I think in this case it may have been a mistake, for those who did not do so, to have passed on bringing at least a few major pieces. You want buyers to go WOW! when they come into every booth. It will be the "buzz" of this show, which will determine the attendance of the next one! Presenting at least some masterpieces and making the statement that this is a serious venue will bring in more serious collectors, at least in the long run. We all remember how long it took for the regular SF Tribal Art Show to get its legs, but as more and more serious dealers and material became available, it has evolved into the premier tribal art show in the US and arguably the world. SF Tribal is in a unique position with their annual event to fill the gap between that important show and to confirm that the Bay Area is the center for the Tribal Art market on the West Coast.

All minor criticism aside, I admire the members of SF Tribal for their hard work and dedication in putting on this annual event. I fumbled along with this same idea in the Los Angeles area and it is not easy pulling these shows together and maintaining momentum over the years.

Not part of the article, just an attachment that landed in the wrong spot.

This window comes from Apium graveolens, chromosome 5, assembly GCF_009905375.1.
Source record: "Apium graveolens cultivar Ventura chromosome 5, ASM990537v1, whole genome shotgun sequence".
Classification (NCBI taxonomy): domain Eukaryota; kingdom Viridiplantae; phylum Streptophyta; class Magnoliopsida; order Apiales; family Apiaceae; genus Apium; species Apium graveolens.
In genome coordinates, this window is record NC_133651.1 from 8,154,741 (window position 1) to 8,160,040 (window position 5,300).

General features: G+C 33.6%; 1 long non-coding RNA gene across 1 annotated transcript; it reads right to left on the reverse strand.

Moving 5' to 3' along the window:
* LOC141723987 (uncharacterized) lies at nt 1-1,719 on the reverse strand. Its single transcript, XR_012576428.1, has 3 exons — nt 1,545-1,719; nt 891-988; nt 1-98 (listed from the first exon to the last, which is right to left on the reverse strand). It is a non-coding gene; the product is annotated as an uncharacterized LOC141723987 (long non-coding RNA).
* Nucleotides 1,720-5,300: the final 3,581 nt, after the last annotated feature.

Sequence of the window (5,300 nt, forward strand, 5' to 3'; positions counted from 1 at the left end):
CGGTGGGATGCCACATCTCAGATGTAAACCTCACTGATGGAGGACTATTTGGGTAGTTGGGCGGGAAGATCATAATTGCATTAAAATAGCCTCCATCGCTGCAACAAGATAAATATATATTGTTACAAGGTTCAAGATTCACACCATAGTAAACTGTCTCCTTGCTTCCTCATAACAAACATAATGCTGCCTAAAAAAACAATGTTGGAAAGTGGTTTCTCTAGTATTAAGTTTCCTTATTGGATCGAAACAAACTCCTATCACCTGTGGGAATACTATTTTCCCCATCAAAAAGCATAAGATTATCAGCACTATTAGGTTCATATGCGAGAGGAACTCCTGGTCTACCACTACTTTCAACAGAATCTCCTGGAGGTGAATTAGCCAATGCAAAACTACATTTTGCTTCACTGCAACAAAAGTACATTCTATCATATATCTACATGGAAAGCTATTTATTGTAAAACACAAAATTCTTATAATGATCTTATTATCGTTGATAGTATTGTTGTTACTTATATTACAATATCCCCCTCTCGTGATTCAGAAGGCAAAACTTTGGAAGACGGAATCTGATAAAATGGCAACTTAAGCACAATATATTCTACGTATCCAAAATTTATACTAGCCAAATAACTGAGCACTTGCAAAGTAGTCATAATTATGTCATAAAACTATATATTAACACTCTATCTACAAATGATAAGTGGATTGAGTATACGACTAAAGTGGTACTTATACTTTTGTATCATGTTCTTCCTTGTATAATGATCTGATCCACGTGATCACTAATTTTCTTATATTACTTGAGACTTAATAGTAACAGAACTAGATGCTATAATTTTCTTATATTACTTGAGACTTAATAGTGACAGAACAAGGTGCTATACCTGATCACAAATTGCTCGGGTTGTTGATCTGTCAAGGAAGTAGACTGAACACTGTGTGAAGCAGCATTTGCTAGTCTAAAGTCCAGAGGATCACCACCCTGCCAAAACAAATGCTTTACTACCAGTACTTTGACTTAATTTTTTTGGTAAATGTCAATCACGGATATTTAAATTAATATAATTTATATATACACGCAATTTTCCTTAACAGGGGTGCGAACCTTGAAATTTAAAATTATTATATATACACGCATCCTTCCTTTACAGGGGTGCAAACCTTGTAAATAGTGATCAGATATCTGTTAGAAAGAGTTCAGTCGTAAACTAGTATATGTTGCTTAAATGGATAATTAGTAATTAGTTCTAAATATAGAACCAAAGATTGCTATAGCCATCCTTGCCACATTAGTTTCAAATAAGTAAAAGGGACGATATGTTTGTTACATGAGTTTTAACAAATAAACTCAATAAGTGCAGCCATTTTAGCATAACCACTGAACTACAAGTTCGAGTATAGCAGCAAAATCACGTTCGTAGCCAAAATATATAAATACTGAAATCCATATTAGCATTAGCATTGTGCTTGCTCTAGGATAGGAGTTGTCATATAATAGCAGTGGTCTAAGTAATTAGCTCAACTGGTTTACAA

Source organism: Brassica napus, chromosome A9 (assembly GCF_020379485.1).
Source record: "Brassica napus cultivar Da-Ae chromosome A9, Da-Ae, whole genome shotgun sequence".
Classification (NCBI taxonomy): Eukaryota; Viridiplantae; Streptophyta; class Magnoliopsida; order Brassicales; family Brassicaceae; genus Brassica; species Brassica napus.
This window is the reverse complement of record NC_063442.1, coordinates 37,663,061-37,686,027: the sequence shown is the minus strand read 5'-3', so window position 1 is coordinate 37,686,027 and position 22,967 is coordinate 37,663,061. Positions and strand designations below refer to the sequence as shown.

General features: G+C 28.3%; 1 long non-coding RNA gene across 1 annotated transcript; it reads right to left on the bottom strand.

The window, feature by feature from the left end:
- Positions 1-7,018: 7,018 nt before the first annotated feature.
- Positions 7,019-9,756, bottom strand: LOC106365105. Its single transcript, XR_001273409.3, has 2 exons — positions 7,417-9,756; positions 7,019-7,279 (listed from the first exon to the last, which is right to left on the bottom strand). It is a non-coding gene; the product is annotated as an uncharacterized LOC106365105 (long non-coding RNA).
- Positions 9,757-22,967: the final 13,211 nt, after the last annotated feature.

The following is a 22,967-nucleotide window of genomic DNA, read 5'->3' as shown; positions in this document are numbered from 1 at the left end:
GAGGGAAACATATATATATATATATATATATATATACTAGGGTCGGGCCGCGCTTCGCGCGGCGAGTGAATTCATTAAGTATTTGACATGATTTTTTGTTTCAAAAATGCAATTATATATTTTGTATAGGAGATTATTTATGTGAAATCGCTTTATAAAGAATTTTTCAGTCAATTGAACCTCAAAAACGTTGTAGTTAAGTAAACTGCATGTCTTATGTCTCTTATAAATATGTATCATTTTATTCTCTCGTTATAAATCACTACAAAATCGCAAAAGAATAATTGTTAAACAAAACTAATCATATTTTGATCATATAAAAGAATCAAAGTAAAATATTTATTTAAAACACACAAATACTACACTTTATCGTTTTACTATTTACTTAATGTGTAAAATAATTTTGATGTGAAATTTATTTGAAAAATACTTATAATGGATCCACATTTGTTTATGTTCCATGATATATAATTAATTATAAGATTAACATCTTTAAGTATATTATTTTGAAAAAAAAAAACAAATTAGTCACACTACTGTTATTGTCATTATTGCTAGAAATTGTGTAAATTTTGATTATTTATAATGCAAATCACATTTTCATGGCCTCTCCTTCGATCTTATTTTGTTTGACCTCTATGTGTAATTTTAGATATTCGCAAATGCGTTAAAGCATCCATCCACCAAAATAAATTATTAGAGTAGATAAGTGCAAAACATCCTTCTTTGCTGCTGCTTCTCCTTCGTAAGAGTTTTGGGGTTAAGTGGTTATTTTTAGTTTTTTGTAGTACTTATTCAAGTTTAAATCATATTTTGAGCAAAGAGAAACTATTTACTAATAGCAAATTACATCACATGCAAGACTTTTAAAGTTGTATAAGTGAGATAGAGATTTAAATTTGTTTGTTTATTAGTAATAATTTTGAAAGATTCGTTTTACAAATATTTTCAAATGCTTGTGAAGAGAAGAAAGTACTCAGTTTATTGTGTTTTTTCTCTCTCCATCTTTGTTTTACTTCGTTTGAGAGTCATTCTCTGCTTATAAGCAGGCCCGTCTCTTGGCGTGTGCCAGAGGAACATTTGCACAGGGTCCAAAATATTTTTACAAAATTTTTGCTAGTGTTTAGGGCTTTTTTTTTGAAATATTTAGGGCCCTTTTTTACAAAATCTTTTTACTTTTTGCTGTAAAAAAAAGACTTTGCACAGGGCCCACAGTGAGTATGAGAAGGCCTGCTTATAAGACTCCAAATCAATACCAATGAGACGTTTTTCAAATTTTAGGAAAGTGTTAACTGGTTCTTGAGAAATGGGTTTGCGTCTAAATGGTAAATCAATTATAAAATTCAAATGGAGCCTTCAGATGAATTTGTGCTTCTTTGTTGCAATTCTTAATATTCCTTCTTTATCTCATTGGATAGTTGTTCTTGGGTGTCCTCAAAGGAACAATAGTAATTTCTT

For additional information, please visit the San Francisco Tribal website:


TribalArtery said...

Hello Mark:
I have just discovered your blog and will subscribe to the feed immediately.
I also will add a link to my tribal art blog to let visitors to my blog know about yours. I encourage you to take a look at my blog. Perhaps you could add a link to it on your blog.
I also have blog called "Carnival of Tribal Art", which I created to be able to post notices about other blogs on the subject. But i got so few leads that is has been dormant.

K Amber said...

All tribal art carries history and culture

Great Subject!

K Amber
China Asian Antiques Collectible Arts

asiaart said...

Thank you both for you comments. I will check out your blogs, asap. I am still new to this and need to make more time to keep things up to date, but business and personal issues are always pressing!!